Adult hairworms are around 7cm in length which makes them hard to see with the naked eye, and are usually controlled by products containing Moxidectin or Ivermectin. They are unusual for horses as they are more commonly known as a parasite for sheep, cattle and pigs. As the name suggests they live in the stomach where they feed on blood. The larvae then migrate via the bloodstream to various body tissues and mature on the intestine.
Stomach Hairworms (Habronema muscae)
Stomach hairworms are 1cm-2.5cm in length and are long, slender and white in colour. Similarly to adult hairworms, these worms are usually controlled by the worming programmes containing Moxidectin or Ivermectin and are also primarily a parasite for sheep, cattle and pigs. Again like their adult counterparts, stomach hairworms develop into adults in the stomach where they feed on blood. These worms are transmitted by flies landing on infested dung, so fly control measures will help to reduce infections. They are also capable of remaining on and damaging the skin, causing "summer soreness".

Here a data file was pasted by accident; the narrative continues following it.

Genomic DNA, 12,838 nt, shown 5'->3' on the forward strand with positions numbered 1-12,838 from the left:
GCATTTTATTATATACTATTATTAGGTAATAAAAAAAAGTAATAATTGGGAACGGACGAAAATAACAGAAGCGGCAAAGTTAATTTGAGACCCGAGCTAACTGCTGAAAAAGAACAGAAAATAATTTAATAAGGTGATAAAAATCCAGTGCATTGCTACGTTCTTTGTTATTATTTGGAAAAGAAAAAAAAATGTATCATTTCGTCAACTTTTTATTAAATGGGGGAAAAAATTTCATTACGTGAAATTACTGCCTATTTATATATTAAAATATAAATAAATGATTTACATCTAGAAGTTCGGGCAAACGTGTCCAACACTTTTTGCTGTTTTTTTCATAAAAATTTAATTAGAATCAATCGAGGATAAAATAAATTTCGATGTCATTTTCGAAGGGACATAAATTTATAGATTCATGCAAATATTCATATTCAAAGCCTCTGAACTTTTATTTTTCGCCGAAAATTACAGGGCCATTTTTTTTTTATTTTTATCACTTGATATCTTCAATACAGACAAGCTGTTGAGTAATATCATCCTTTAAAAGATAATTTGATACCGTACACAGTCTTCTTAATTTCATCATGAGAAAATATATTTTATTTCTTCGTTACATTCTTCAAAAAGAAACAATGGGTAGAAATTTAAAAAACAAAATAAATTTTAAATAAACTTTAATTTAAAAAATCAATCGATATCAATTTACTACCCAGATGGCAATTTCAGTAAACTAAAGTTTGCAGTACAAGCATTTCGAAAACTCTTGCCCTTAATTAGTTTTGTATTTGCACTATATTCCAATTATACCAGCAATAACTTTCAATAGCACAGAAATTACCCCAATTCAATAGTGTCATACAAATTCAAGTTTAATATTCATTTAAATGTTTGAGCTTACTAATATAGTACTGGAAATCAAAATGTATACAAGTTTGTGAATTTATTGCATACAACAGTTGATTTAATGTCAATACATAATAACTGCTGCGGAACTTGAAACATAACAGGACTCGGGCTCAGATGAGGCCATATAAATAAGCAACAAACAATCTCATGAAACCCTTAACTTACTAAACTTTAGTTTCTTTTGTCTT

Pinworms (Oxyuris equi)
Pinworm burden is becoming an increasing problem for UK horse owners. Pinworm (Oxyuris equi) is not generally considered harmful but more of a nuisance and an irritant. The female can grow up to approximately 10cm in length and are white in colour. They reside in the large intestine and attach themselves to the intestinal wall to ingest the contents for food. Adults produce eggs approximately 5 months after the initial infection which are found on the pasture, in faeces, contaminated water fences and walls. The eggs are then ingested by the horse and L3 larvae are released in the small intestine. Next, they migrate to the large intestine to develop into the mucosa to L4 larvae which then eventually emerge and mature into adults. The female adults then migrate from the large intestine to the anus where they lay eggs in clumps on the perineal skin, causing irritation around the anus leading to tail rubbing.